Old Highways Between Hawley and Audubon

June 4, 2009

Paul R has sent in a set of great photos of some old alignments along what is now U.S. 10 in northern Minnesota between the towns of Hawley and Audubon.

First a little background. The road between Detroit Lakes and Moorhead was still gravel back in 1921 when it was added to the trunk highway system as part of Constitutional Route 2. Prior to that it had been marked as three motor trails: The Minnesota Scenic Highway, The Duluth-Fargo Highway, and the Mississippi River Scenic Highway. In late 1926 the road also became part of U.S. 10N (U.S. 10 originally had two branches between St. Cloud and Fargo, a northern one along today’s familiar route, and a southern one along what is now I-94). 

Between 1927 and 1929 the old gravel road between Moorhead and Detroit Lakes was replaced by a 20-foot wide concrete highway.  In 1934 both U.S. 10N and Constitutional Route 2 were retired, and replaced by plain old U.S. 10. The first concrete road between Hawley and Audubon served until 1957, when it was replaced by the construction of the current divided highway.

The map below shows the alignment of the original gravel road in purple, and the first paved road where it deviated from the modern highway in red. Nearly all of the original gravel road still survives today. On the other hand, only two short sections of the early concrete highway have survived, and are now used as service drives.


View Deadpioneer’s Historic Minnesota Highways Blog Map in a larger map

The old gravel road ran east from Hawley along Junction Avenue, eventually merging onto what is now Clay County Road 115, which becomes Becker County Road 102 at the county line. The old road then continued east to Lake Park, turned south through town, and turned east again onto a road that passed south of Bower Lake. Sadly, several sections of the road south and east of Lake Park have been lost to time.

We begin our journey in the town of Hawley (to follow along, you can zoom into map above, or open it in a new window).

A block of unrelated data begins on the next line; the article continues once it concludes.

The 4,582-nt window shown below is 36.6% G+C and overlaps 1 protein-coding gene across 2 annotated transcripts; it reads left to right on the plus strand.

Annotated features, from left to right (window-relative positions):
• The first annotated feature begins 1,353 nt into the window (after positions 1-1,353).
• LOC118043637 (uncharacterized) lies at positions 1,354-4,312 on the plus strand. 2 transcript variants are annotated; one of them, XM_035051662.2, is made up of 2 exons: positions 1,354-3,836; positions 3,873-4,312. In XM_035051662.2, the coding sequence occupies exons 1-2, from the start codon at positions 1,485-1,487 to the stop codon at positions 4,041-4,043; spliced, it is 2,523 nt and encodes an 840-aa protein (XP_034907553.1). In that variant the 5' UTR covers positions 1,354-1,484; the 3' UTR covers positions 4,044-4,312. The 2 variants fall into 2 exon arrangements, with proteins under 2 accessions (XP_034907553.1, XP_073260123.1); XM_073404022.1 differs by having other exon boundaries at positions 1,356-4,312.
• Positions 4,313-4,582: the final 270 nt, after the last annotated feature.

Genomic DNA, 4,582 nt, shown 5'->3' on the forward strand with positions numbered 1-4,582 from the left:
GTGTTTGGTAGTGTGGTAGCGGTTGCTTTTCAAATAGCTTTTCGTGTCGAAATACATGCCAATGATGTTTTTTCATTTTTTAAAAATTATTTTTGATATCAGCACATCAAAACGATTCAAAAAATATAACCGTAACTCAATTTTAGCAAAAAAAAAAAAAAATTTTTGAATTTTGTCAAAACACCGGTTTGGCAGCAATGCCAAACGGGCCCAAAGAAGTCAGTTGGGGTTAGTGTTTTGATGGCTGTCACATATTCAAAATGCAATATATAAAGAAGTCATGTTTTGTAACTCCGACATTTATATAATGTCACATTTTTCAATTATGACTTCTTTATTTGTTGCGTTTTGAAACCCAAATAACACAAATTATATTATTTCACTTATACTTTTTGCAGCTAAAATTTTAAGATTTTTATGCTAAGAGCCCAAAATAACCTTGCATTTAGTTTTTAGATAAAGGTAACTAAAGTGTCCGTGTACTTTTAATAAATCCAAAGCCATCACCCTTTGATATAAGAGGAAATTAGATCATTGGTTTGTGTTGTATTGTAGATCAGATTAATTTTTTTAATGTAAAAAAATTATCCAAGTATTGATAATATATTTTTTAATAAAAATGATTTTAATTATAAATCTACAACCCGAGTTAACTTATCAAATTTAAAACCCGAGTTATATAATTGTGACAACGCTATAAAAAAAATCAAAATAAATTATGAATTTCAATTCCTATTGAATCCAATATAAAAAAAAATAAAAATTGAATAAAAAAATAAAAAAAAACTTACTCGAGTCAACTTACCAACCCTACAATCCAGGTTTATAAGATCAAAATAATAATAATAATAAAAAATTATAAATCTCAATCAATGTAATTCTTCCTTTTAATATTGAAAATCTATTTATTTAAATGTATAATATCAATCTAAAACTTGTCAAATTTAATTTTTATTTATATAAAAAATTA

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Photo looking west on Valley Street on the southeast side of Hawley as it crosses under the BNSF tracks. This was the old east entrance to town. Modern U.S. 10 is just to the left (the railings of the railroad bridge over U.S. 10 are visible).

Looking east on Junction Avenue as it leaves Hawley, and the pavement gives way to gravel.

Looking east on Junction Avenue as it leaves Hawley, and the pavement gives way to gravel.

A culvert with granite facing along the old road just east of Hawley.

A culvert with granite facing along the old road just east of Hawley.

Another view to the east on the old road as it passes through the Buffalo River bottoms.

Another view to the east on the old road as it passes through the Buffalo River bottoms.

An old concrete culvert under the old road, a little further east.

An old concrete culvert under the old road, a little further east.

Another railroad underpass, east of Winnipeg Junction, with "Territorial Pissings". The road makes a rather sharp curve as it passes under the tracks.

Another railroad underpass, east of Winnipeg Junction, with Territorial Pissings. The road makes a rather sharp curve as it passes under the tracks.

A stone culvert of possibly older vintage. Paul says that the old road was likely an old railroad grade from the 19th century. Could this culvert date back that long?

A stone culvert of possibly older vintage. Paul says that the old road was likely an old railroad grade from the 19th century. Could this culvert date back that long?

A now inacessible culvert on the old road, as seen looking south from modern U.S. 10 just west of Audubon.

A now inacessible culvert on the old road, as seen looking south from modern U.S. 10 just west of Audubon.

A short section of the old concrete pavement survives just west of Boyer Lake on the south side of the modern highway.

A short section of the old concrete pavement survives just west of Boyer Lake on the south side of the modern highway.

Another surviving piece of old concrete, on the east end of what is now shown as "Main Street" on the south side of Audubon along the north side of modern U.S. 10.

Another surviving piece of old concrete, on the east end of what is now shown as Main Street on the south side of Audubon along the north side of modern U.S. 10.

A rusting highway sign along old U.S. 10.

A rusting highway sign along old U.S. 10.

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